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A necropolis dedicated to stillborn and very young children unearthed in France

The news of a death deeply upsets everyone. But the news of the death of stillborn or very young children is even sadder.

Some cultures believe that those who die as babies become angels and enter heaven.

During an excavation in the historic center of Auxerre, France, a necropolis dedicated to stillborn and very young children was uncovered, which was the scene of various funerals.

This necropolis dedicated to children was located on the periphery of the city’s main necropolis and was used from the 1st to the 3rd century.

A necropolis dedicated to stillborn and very young children unearthed in France

The specially subdivided necropolis is in the fortified town of Autessiodurum. The town was founded in 30 BC by the Gaulish Senones people on the banks of the Yonne river. Under Roman rule, it was at the crossroads of several important roads, but it was not of significant political importance until it was made the provincial capital of the Roman Empire in the 3rd century. In the 4th century new fortifications surrounded the city. The necropolis was found under these walls.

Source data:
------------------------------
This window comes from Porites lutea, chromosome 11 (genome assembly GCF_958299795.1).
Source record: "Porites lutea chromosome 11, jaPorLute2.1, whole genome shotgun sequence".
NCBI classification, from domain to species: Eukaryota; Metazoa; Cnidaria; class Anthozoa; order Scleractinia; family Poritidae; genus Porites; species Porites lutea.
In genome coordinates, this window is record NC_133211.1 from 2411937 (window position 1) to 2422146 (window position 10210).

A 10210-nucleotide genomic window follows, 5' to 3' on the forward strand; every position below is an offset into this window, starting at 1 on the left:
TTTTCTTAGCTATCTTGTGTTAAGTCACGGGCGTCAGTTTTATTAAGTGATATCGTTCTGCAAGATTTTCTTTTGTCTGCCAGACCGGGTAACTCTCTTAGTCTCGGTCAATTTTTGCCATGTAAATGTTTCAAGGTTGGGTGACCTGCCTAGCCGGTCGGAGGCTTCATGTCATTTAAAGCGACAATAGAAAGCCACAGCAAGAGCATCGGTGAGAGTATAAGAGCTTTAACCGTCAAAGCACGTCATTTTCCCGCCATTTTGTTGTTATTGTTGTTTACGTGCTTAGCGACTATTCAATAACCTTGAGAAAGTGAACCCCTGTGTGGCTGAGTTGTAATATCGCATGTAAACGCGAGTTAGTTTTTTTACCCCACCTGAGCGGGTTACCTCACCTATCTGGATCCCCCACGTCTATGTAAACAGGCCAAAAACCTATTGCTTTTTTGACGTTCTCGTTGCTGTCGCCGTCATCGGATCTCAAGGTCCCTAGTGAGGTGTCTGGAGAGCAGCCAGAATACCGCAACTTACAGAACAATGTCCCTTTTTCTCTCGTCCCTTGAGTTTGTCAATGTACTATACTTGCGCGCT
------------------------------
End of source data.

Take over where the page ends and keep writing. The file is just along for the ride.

Infants and very young children (toddlers) were buried in ceramic vessels, wooden coffins, bark, stone molds, textiles and long curved roof tiles (imbrex).

A necropolis dedicated to stillborn and very young children unearthed in France

Sometimes the graves were covered with fragments of amphorae or another set of roof tiles. One grave was marked with a spolia stone carved in the shape of a rosette.

There is evidence of complex muti-stage funeral rites performed in the tombs.

Infants and very young children (toddlers) were buried in ceramic vessels, wooden coffins, bark, stone molds, textiles and long curved roof tiles (imbrex).

Ceramic pottery was broken near the graves at the circulation levels, their contents intended for the dead and the gods. To protect these young deceased people, they are accompanied by objects intended for protection in the afterlife (called “apotropaic” or “prophylactic”), such as pearls, coins, spindles.

The Auxerre excavation brings a lot of new information and questions about funerary practices for very young children and stillborns in Antiquity.

Source: History blog

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